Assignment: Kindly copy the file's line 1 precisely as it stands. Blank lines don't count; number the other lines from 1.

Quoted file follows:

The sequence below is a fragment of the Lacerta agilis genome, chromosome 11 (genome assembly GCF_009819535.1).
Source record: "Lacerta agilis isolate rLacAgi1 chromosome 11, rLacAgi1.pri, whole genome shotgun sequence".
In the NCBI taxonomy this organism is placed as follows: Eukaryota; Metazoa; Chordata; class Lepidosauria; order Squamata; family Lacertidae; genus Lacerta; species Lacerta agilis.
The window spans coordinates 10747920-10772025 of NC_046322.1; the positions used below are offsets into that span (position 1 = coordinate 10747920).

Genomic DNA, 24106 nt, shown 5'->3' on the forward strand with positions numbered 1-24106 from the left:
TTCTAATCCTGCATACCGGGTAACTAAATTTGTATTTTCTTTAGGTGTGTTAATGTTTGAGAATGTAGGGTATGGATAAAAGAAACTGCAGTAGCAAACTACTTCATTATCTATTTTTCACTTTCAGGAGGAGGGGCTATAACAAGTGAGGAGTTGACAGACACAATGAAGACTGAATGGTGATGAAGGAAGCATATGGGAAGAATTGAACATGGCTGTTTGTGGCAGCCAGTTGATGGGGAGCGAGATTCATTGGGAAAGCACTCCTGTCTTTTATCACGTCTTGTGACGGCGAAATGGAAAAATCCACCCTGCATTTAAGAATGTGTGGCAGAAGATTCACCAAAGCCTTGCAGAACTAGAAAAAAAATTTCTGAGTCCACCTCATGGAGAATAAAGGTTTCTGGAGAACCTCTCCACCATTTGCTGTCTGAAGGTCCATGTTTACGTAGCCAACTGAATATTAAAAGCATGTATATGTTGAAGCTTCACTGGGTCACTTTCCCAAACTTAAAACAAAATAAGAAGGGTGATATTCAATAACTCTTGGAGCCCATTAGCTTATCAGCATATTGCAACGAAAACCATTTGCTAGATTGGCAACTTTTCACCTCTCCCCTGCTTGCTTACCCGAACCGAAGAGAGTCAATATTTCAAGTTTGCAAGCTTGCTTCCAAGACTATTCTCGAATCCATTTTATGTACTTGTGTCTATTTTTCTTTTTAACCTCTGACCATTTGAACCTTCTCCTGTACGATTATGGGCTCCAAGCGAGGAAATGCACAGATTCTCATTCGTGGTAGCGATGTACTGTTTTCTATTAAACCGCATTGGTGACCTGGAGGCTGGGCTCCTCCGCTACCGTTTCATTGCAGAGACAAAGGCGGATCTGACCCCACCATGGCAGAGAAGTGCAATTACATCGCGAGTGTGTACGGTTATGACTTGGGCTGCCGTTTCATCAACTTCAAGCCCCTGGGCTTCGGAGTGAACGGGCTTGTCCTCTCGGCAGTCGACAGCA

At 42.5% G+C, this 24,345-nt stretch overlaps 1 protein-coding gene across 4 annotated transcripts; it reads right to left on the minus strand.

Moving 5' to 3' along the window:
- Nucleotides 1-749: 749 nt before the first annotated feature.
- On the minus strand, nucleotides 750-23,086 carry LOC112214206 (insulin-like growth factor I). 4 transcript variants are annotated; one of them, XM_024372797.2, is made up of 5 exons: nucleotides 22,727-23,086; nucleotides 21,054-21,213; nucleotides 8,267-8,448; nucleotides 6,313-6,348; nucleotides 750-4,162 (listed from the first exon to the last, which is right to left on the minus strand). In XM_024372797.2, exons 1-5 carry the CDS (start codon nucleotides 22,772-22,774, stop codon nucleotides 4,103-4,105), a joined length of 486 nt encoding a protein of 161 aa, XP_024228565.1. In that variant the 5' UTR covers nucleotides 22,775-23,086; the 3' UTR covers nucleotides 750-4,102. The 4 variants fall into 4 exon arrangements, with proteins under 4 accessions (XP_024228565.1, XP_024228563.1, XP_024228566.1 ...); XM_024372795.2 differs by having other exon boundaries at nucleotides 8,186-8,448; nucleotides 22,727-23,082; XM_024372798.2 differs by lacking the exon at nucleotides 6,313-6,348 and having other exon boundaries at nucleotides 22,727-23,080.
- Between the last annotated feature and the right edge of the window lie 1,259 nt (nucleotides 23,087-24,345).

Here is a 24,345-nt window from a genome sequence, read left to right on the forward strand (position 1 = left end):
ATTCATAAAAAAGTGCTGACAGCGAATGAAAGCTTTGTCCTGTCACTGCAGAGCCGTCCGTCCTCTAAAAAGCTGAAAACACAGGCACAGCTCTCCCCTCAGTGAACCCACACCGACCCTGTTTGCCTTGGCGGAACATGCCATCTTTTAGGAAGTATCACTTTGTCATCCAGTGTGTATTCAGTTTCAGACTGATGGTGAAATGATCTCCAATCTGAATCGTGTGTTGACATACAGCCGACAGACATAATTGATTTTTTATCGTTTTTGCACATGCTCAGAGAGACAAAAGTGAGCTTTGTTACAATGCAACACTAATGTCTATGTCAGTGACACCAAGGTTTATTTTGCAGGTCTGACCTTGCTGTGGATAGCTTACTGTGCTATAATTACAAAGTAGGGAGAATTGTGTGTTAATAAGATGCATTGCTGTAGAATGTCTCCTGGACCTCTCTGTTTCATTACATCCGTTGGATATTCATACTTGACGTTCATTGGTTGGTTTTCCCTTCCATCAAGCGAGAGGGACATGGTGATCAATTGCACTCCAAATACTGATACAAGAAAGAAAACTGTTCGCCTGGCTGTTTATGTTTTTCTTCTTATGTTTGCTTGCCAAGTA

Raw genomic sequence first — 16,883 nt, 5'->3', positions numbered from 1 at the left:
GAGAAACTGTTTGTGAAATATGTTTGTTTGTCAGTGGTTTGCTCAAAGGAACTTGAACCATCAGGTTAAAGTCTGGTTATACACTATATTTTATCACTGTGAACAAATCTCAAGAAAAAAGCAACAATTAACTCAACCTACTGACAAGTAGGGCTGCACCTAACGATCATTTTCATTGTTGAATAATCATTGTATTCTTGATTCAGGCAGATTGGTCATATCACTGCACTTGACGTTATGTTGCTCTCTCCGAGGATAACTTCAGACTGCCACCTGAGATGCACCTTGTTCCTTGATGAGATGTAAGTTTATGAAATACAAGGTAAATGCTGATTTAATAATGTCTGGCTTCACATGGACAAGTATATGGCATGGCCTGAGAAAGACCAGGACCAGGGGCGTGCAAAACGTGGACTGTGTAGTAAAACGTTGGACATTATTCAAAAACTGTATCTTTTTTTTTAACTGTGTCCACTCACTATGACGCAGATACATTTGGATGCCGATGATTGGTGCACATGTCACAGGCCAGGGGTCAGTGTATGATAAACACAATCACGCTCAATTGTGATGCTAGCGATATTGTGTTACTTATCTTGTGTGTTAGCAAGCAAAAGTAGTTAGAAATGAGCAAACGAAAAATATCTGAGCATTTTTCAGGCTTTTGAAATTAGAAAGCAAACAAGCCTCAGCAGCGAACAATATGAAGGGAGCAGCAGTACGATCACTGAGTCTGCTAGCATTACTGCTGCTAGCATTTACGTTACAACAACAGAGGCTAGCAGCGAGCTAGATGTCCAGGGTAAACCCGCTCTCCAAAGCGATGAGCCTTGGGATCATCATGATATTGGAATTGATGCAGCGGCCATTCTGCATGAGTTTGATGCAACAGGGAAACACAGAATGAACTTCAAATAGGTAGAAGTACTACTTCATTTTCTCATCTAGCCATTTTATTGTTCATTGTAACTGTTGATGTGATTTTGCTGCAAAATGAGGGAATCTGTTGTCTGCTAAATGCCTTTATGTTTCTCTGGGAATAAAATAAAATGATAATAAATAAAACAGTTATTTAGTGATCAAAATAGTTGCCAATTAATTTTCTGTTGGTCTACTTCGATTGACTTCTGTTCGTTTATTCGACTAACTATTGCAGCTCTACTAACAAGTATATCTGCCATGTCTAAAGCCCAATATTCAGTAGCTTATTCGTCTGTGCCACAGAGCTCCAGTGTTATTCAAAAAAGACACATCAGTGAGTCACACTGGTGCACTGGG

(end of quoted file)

The sequence below is a fragment of the Lacerta agilis genome, chromosome 11 (genome assembly GCF_009819535.1).